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Revenge of the Rose, by Michael Moorcock Book Review | SFReader.com
Revenge of the Rose, by Michael Moorcock Genre: Fantasy Publisher: Penguin Published: 1991 Review Posted: 9/30/2005 Reviewer Rating:
Reader Rating: 9 out of 10
Revenge of the Rose, by Michael Moorcock
Book Review by S C Bryce
Have you read this book?
The Revenge of the Rose, a recent Elric novel by Michael Moorcock, is difficult to place within timeline of the original Elric series.
Taking a break from the peace of Tanelorn, Elric encounters the dragon Scarsnout, who returns him to Melniboni. As he expects, he finds the capital city in ruins. It is, however, not Imrryr but rather its predecessor, H'hui'shan, which stood upon the same site before the Melnibonians made their pact with Chaos, destroyed H'hui'shan in civil war, and began the Bright Empire's 10,000 year rule.
In the smoky ruins of H'hui'shan, Elric meets his father's ghost. Sadric made too many bargains during his life and, in death, his soul is claimed by both Arioch and Mashabak of Chaos. While the gods bicker between themselves, Sadric has hidden his soul within a black rosewood box. Yet the box has been lost. Without it, Sadric cannot release his soul into the Forest of Souls where it would be safe from the gods. Sadric and Elric bear no love for each other and, thus, to ensure Elric complies with his wish, Sadric binds the two together -- if Elric doesn't complete the quest (or dies trying) then his soul will forever be entwined with his father's. Such would be punishment enough for anyone, but given Sadric and Elric's strong feelings about each other, the punishment is all the crueler.
Thus begins an adventure through time and space in which Elric gains the aid of an odd assortment of companions including: Ernest Wheldrake (a fictional poet borrowed from real-life Victorian poet and critic Algernon Charles Swinburne, known for flowery and erotic works), a small, red-headed, time-traveling bard whose half-remembered rhymes are often prophetic; the Rose, a superior fighter and sorceress whose quest dovetails with Elric's own; and the Phatts, a clairvoyant family of gypsies. Together, they search for three sisters, who they learn have the soulbox, along with other artifacts of power. They also learn that they have competition in their quest to find the sisters and the artifacts: Prince Gaynor the Damned races for the artifacts, the sisters, and to bring whole worlds under the rule of Chaos.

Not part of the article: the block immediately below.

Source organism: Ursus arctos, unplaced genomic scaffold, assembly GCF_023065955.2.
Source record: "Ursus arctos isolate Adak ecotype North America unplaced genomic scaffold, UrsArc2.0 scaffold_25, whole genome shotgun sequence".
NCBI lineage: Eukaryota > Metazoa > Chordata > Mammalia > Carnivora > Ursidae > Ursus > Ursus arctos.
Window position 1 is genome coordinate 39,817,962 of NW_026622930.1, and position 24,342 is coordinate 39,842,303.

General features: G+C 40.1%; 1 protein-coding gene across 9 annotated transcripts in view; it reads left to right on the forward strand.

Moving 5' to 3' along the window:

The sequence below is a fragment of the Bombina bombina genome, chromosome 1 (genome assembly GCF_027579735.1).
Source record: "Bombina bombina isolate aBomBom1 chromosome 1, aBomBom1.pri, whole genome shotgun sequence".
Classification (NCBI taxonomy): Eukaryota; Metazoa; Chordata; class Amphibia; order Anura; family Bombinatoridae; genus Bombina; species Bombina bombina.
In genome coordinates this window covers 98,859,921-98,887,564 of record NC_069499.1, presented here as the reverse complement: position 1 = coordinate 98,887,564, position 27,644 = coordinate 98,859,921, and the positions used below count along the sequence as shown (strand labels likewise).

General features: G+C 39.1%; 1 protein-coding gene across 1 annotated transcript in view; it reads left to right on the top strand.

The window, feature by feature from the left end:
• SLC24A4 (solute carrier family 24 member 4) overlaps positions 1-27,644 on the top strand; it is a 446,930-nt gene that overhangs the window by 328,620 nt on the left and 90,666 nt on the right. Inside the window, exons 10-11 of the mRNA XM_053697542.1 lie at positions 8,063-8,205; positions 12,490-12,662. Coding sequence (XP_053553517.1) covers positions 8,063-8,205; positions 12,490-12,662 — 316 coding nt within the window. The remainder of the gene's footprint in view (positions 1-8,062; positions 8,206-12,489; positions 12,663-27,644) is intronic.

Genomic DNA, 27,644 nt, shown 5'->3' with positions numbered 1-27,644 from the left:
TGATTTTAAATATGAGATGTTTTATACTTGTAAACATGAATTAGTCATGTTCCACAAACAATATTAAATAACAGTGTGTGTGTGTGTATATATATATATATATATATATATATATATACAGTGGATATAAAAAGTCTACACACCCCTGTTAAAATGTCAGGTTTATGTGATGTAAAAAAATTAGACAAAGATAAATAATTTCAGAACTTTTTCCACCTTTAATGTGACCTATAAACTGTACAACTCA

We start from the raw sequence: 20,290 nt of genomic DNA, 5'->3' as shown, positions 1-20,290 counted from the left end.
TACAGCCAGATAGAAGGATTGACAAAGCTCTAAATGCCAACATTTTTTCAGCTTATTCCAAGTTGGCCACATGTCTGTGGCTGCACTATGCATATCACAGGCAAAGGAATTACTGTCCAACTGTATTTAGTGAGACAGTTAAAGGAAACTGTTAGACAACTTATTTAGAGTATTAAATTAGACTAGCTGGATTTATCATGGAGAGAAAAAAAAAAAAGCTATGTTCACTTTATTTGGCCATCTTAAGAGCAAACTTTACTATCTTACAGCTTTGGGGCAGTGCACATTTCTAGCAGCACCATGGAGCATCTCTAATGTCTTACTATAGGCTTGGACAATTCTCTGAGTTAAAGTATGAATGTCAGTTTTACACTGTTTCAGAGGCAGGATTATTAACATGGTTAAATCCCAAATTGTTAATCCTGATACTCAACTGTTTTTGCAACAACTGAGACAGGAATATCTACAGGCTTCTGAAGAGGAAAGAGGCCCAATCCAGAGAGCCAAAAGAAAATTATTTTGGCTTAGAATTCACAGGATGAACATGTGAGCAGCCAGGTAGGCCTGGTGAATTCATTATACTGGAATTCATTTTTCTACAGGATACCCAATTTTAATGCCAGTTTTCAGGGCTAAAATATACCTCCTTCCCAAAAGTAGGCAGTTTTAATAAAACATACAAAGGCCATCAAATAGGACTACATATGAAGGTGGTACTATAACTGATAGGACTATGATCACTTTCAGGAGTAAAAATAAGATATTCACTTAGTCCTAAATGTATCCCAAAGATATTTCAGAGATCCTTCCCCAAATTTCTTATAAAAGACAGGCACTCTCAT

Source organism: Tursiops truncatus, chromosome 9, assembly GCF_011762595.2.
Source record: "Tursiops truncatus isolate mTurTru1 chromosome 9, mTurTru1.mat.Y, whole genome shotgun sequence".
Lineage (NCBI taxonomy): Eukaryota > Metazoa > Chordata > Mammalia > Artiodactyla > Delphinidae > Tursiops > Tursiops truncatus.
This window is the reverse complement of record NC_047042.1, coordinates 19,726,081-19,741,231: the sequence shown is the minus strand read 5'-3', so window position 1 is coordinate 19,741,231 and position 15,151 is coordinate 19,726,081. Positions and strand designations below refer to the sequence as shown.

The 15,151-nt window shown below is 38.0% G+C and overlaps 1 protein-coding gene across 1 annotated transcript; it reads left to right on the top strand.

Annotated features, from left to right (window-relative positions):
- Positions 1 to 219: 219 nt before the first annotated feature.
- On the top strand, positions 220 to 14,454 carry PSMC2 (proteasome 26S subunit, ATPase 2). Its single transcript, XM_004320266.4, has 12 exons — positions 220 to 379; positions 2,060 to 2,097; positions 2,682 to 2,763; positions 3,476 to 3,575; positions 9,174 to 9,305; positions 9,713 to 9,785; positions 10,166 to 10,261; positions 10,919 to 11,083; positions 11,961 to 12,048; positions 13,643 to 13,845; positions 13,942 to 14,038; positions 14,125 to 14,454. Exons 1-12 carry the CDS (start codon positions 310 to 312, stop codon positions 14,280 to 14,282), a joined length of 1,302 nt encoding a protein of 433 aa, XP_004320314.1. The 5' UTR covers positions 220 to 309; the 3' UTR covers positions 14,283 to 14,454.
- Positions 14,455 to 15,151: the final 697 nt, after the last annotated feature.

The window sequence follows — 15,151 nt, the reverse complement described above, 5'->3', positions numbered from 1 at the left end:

The Revenge of the Rose is full of all the action of the original Elric series without yet the full-blown philosophy of the Tales of the Ablino, which follow it. Like "The Fortress of the Pearl," it both benefits and suffers from the longer form offered by novels rather than serials. Moorcock has more room to explore the fantastic landscapes and cultures for which he is acclaimed and those readers who felt such elements got short shrift in the serials may be gratified for a chance to linger. References to history, philosophy, and metaphysics are more prominent; rather than left to simple allegory, they are reflected upon by the characters. This reflection, however, significantly slows down the movement of the work. Other distractions include the author shifting between present and past tense and between normal print and italics, without clear reason. Lastly, the plot twists can seem like convolutions for convolutions' sake; rather than increase tension, they result in plot and behavioral inconsistencies. This reader concluded that, while a satisfying read, The Revenge of the Rose would have benefited from being shorter.
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